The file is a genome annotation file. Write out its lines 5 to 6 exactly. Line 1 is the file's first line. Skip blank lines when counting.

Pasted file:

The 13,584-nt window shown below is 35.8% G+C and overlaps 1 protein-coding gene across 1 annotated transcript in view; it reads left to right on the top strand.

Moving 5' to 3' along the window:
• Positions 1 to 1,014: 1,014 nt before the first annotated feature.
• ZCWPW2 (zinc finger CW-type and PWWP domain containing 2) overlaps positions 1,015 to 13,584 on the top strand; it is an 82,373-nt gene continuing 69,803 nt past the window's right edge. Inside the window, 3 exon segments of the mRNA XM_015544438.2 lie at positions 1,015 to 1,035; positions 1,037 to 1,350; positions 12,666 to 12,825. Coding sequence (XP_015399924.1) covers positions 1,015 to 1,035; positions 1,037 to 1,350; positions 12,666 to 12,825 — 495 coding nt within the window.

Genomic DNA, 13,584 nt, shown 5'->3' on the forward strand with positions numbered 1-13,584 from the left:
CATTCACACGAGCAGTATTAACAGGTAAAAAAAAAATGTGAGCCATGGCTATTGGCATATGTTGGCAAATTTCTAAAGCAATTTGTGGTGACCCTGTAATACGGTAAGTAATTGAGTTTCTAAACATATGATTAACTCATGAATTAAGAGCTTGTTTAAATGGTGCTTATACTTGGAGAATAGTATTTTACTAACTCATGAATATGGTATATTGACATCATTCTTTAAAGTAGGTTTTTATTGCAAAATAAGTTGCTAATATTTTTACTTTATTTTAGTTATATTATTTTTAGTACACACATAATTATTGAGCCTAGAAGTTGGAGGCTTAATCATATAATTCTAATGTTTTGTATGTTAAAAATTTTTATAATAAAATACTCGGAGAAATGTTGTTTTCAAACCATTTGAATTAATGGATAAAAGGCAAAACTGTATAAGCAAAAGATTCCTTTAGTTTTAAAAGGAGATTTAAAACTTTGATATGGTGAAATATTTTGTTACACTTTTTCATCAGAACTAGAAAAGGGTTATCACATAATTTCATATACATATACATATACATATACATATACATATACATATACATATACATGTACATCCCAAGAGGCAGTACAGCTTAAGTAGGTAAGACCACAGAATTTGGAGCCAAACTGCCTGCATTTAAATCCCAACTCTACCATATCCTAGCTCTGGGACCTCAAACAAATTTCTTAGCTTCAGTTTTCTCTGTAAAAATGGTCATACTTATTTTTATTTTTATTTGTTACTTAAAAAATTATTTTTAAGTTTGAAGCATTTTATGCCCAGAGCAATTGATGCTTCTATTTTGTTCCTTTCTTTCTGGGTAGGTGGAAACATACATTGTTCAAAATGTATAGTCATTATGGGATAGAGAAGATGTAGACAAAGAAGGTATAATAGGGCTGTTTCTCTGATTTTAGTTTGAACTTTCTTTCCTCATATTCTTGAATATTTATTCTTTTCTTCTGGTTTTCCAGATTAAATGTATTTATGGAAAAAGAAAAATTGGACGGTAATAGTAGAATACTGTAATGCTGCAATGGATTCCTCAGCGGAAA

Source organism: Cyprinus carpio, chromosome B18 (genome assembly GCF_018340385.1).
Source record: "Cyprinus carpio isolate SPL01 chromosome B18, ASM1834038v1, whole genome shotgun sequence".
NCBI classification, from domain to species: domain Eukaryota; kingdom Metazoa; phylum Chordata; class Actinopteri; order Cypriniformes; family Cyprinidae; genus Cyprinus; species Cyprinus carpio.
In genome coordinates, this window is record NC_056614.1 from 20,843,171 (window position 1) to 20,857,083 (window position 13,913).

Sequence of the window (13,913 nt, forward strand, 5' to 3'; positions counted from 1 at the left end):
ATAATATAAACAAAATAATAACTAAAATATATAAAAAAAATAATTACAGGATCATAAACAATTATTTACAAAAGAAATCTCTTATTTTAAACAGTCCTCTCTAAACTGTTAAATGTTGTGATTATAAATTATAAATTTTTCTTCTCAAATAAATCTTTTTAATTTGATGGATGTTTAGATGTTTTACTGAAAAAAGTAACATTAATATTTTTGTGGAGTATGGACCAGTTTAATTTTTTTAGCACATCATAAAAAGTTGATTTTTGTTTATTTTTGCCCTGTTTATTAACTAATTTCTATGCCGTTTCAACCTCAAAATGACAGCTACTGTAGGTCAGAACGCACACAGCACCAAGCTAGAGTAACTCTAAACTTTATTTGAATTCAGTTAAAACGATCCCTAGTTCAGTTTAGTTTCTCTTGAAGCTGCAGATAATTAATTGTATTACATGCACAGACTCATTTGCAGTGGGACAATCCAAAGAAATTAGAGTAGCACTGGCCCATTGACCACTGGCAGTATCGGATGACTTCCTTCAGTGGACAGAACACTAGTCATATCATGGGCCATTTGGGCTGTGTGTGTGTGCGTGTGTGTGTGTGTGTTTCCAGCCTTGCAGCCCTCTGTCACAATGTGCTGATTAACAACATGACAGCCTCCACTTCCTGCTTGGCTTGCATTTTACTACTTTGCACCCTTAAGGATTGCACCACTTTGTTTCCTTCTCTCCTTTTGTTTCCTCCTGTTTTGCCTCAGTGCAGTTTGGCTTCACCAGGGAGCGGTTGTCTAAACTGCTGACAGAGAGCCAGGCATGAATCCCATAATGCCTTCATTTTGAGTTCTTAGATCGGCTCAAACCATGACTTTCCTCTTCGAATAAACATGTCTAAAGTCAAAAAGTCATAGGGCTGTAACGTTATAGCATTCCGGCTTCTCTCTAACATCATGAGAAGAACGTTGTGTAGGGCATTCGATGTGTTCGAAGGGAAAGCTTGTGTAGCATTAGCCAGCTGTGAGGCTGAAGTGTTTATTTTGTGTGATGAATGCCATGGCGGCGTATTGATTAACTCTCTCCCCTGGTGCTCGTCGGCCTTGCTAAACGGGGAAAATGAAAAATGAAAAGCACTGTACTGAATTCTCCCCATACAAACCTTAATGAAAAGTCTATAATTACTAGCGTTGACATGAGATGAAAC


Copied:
Genomic DNA, 13,584 nt, shown 5'->3' on the forward strand with positions numbered 1-13,584 from the left:
CATTCACACGAGCAGTATTAACAGGTAAAAAAAAAATGTGAGCCATGGCTATTGGCATATGTTGGCAAATTTCTAAAGCAATTTGTGGTGACCCTGTAATACGGTAAGTAATTGAGTTTCTAAACATATGATTAACTCATGAATTAAGAGCTTGTTTAAATGGTGCTTATACTTGGAGAATAGTATTTTACTAACTCATGAATATGGTATATTGACATCATTCTTTAAAGTAGGTTTTTATTGCAAAATAAGTTGCTAATATTTTTACTTTATTTTAGTTATATTATTTTTAGTACACACATAATTATTGAGCCTAGAAGTTGGAGGCTTAATCATATAATTCTAATGTTTTGTATGTTAAAAATTTTTATAATAAAATACTCGGAGAAATGTTGTTTTCAAACCATTTGAATTAATGGATAAAAGGCAAAACTGTATAAGCAAAAGATTCCTTTAGTTTTAAAAGGAGATTTAAAACTTTGATATGGTGAAATATTTTGTTACACTTTTTCATCAGAACTAGAAAAGGGTTATCACATAATTTCATATACATATACATATACATATACATATACATATACATATACATATACATGTACATCCCAAGAGGCAGTACAGCTTAAGTAGGTAAGACCACAGAATTTGGAGCCAAACTGCCTGCATTTAAATCCCAACTCTACCATATCCTAGCTCTGGGACCTCAAACAAATTTCTTAGCTTCAGTTTTCTCTGTAAAAATGGTCATACTTATTTTTATTTTTATTTGTTACTTAAAAAATTATTTTTAAGTTTGAAGCATTTTATGCCCAGAGCAATTGATGCTTCTATTTTGTTCCTTTCTTTCTGGGTAGGTGGAAACATACATTGTTCAAAATGTATAGTCATTATGGGATAGAGAAGATGTAGACAAAGAAGGTATAATAGGGCTGTTTCTCTGATTTTAGTTTGAACTTTCTTTCCTCATATTCTTGAATATTTATTCTTTTCTTCTGGTTTTCCAGATTAAATGTATTTATGGAAAAAGAAAAATTGGACGGTAATAGTAGAATACTGTAATGCTGCAATGGATTCCTCAGCGGAAA